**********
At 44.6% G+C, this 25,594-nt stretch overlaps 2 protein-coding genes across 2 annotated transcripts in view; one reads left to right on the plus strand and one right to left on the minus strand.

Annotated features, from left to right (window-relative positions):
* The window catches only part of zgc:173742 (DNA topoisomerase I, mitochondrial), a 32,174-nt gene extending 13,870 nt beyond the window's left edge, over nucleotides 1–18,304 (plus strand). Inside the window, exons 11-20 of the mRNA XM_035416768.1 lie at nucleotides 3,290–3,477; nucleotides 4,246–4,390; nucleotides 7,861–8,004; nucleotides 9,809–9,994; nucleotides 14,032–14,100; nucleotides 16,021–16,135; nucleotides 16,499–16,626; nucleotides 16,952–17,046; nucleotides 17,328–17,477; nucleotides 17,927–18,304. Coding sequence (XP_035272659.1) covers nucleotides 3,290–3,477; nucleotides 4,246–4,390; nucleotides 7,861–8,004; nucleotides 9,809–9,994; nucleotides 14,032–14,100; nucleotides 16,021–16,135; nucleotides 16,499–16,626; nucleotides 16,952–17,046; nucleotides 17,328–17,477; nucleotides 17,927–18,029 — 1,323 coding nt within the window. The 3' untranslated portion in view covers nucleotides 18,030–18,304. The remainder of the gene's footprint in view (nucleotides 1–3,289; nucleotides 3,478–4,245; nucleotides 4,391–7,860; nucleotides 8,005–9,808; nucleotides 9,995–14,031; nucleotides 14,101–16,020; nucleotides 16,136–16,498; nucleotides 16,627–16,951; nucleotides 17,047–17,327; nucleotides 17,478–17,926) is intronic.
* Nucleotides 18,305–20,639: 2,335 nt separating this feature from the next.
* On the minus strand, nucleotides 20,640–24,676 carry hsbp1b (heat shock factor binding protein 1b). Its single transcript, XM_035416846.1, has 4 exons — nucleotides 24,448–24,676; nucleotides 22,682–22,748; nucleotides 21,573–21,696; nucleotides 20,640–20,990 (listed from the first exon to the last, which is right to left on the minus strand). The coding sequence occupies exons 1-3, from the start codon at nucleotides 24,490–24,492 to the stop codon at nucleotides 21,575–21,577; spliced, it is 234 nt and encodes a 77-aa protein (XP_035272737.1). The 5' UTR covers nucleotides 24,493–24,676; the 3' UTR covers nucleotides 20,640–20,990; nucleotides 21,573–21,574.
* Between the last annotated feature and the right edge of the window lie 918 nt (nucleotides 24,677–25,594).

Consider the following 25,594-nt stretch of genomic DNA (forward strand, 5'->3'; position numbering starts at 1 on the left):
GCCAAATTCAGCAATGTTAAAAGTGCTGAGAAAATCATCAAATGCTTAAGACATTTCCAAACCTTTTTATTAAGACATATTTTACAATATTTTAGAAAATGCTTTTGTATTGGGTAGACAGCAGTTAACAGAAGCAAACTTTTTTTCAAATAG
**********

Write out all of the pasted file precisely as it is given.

At 44.6% G+C, this 25,594-nt stretch overlaps 2 protein-coding genes across 2 annotated transcripts in view; one reads left to right on the plus strand and one right to left on the minus strand.

Annotated features, from left to right (window-relative positions):
* The window catches only part of zgc:173742 (DNA topoisomerase I, mitochondrial), a 32,174-nt gene extending 13,870 nt beyond the window's left edge, over nucleotides 1–18,304 (plus strand). Inside the window, exons 11-20 of the mRNA XM_035416768.1 lie at nucleotides 3,290–3,477; nucleotides 4,246–4,390; nucleotides 7,861–8,004; nucleotides 9,809–9,994; nucleotides 14,032–14,100; nucleotides 16,021–16,135; nucleotides 16,499–16,626; nucleotides 16,952–17,046; nucleotides 17,328–17,477; nucleotides 17,927–18,304. Coding sequence (XP_035272659.1) covers nucleotides 3,290–3,477; nucleotides 4,246–4,390; nucleotides 7,861–8,004; nucleotides 9,809–9,994; nucleotides 14,032–14,100; nucleotides 16,021–16,135; nucleotides 16,499–16,626; nucleotides 16,952–17,046; nucleotides 17,328–17,477; nucleotides 17,927–18,029 — 1,323 coding nt within the window. The 3' untranslated portion in view covers nucleotides 18,030–18,304. The remainder of the gene's footprint in view (nucleotides 1–3,289; nucleotides 3,478–4,245; nucleotides 4,391–7,860; nucleotides 8,005–9,808; nucleotides 9,995–14,031; nucleotides 14,101–16,020; nucleotides 16,136–16,498; nucleotides 16,627–16,951; nucleotides 17,047–17,327; nucleotides 17,478–17,926) is intronic.
* Nucleotides 18,305–20,639: 2,335 nt separating this feature from the next.
* On the minus strand, nucleotides 20,640–24,676 carry hsbp1b (heat shock factor binding protein 1b). Its single transcript, XM_035416846.1, has 4 exons — nucleotides 24,448–24,676; nucleotides 22,682–22,748; nucleotides 21,573–21,696; nucleotides 20,640–20,990 (listed from the first exon to the last, which is right to left on the minus strand). The coding sequence occupies exons 1-3, from the start codon at nucleotides 24,490–24,492 to the stop codon at nucleotides 21,575–21,577; spliced, it is 234 nt and encodes a 77-aa protein (XP_035272737.1). The 5' UTR covers nucleotides 24,493–24,676; the 3' UTR covers nucleotides 20,640–20,990; nucleotides 21,573–21,574.
* Between the last annotated feature and the right edge of the window lie 918 nt (nucleotides 24,677–25,594).

Consider the following 25,594-nt stretch of genomic DNA (forward strand, 5'->3'; position numbering starts at 1 on the left):
GCCAAATTCAGCAATGTTAAAAGTGCTGAGAAAATCATCAAATGCTTAAGACATTTCCAAACCTTTTTATTAAGACATATTTTACAATATTTTAGAAAATGCTTTTGTATTGGGTAGACAGCAGTTAACAGAAGCAAACTTTTTTTCAAATAG